by Oliver Evans

Oliver Evans
Post-2016 junior national championships. Photo:Matt Boyle

How do you manage your caloric intake when training?

Currie Gillespie, Winnipeg

Every rider has different techniques, opinions and fears associated with food. Similarly, every coach or directeur sportif will have different sets of beliefs.

I don’t have eating down to a science whatsoever. Eating disorders in cyclists aren’t uncommon and I’ve decided to do my best to avoid becoming obsessive in an effort to prevent potential unhealthy habits. So, my response to this question isn’t an answer or advice, it simply reflects my eating strategies, which are unclear even to myself.

I have no trouble consuming enough to replenish what fuel I use. For me, the key is not to overeat. Overeating has been my biggest food-related challenge. Some riders will go so far as to weigh their food and add up their calories to ensure they aren’t eating too much. They travel with scales; one for their food, and one to weigh themselves daily. To me, those habits could lead to very unhealthy habits.

I eat the same breakfast every day before a ride: oatmeal with peanut butter, dried fruit, a sliced banana, and chia seeds if I’m feeling bougie. I might have a slightly larger serving or add more peanut butter on bigger days (I always add more peanut butter who am I kidding?). I’ll generally eat a bar (or equivalent) each hour on rides over two hours. I always start with a banana. You don’t want to under fuel on a ride, as you will either bonk or binge eat upon getting home and wind up eating more than you burned on your ride.

After a ride, I’ll do my best to have a relatively normal sized meal. This meal will have a source of protein and carbohydrates to help with recovery. The quantities vary based on my ride. Depending on what I have for a ride the following day, my serving size later on at dinner will sometimes be a little bigger.

If you have a specific diet-related goal, I would highly recommend working with a nutritionist or at least consulting with one.

What’s your favourite coffee shop you’ve ever been to?

Kelsey Unger, Winnipeg

This is a tricky question. I love a lot of coffee shops. I’m not going to name just one because I’d feel bad for leaving the others out.

In Winnipeg, I like Thom Bargen Coffee and Tea, Forth and Parlour Coffee. In Victoria, Fairfield Branch and Hide + Seek Coffee are my two faves. Branch comes first on bike rides though, as they have prime, safe bike storage on their patio. Hide and Seek is my Sunday coffee shop of choice, because they have waffles on Sunday.

What was your unluckiest race?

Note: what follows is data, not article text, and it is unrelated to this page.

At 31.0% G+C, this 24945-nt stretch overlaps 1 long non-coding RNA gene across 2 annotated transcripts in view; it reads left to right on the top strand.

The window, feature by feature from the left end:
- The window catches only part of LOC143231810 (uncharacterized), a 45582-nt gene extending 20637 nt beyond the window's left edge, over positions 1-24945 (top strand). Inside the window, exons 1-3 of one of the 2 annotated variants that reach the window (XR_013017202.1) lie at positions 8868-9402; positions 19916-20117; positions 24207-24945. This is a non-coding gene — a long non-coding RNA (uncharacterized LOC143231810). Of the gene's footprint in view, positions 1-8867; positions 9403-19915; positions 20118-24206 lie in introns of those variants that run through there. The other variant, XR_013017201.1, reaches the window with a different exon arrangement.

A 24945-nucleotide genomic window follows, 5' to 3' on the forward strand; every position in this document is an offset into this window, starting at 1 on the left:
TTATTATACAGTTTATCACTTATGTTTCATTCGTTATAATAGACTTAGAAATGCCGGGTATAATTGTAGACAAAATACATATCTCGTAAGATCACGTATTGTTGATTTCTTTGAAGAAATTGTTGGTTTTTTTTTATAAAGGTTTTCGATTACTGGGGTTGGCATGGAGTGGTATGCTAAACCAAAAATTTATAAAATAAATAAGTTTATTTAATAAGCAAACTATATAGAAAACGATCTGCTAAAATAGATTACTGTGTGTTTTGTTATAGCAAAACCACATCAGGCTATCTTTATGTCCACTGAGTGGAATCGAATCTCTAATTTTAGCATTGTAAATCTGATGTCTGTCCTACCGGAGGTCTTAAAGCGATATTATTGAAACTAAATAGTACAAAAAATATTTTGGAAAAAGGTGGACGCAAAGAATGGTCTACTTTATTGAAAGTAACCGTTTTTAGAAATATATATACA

Scott English, Winnipeg

I’ve had a lot of bad races. I’m struggling to come up with one that stands out as particularly unlucky.

Junior nationals, however, does come to mind. Nationals was a race that I decided I wanted to win when I was a cadet. I raced it when I was a year too young to contend and finished in the top 20. I figured I’d be able to win the following year or worst case in two years. Winning nationals became an obsession.

The following year I crashed while training about a month before the race and spent nationals on a sofa recovering from my concussion. That year the course was hilly and suited my abilities.

In 2016, I was having the season of my life as a second year junior. I was consistently finishing on the podium in pro 1/2 races. I got carried away on a fitness high and didn’t rest as much as I should have. I was tired come nationals. I crashed on a training ride less than a week out and had a heavily bruised hip for the race. During the race, which was flat and didn’t suit me (sprint finish), I spent the day off the front, and before the last lap on my final attempt to get away, I was crashed out as myself and two other riders were establishing a small gap.

Some of this could be due to bad luck, but a lot of it comes down to poor preparation. I’ve always thought it was unlucky that the course I raced on in 2016 was pan-flat, as I would have loved to break away on a hilly course. But my focus shifted that season from my goal of winning nationals to the thrill of being fast in the early season. That was due to inexperience and I can’t blame it on bad luck. You can’t win every race.

Oliver Evans is a 19-year-old cyclist from Winnipeg, who is currently based in Victoria. He races on the road with H&R Block Pro Cycling.

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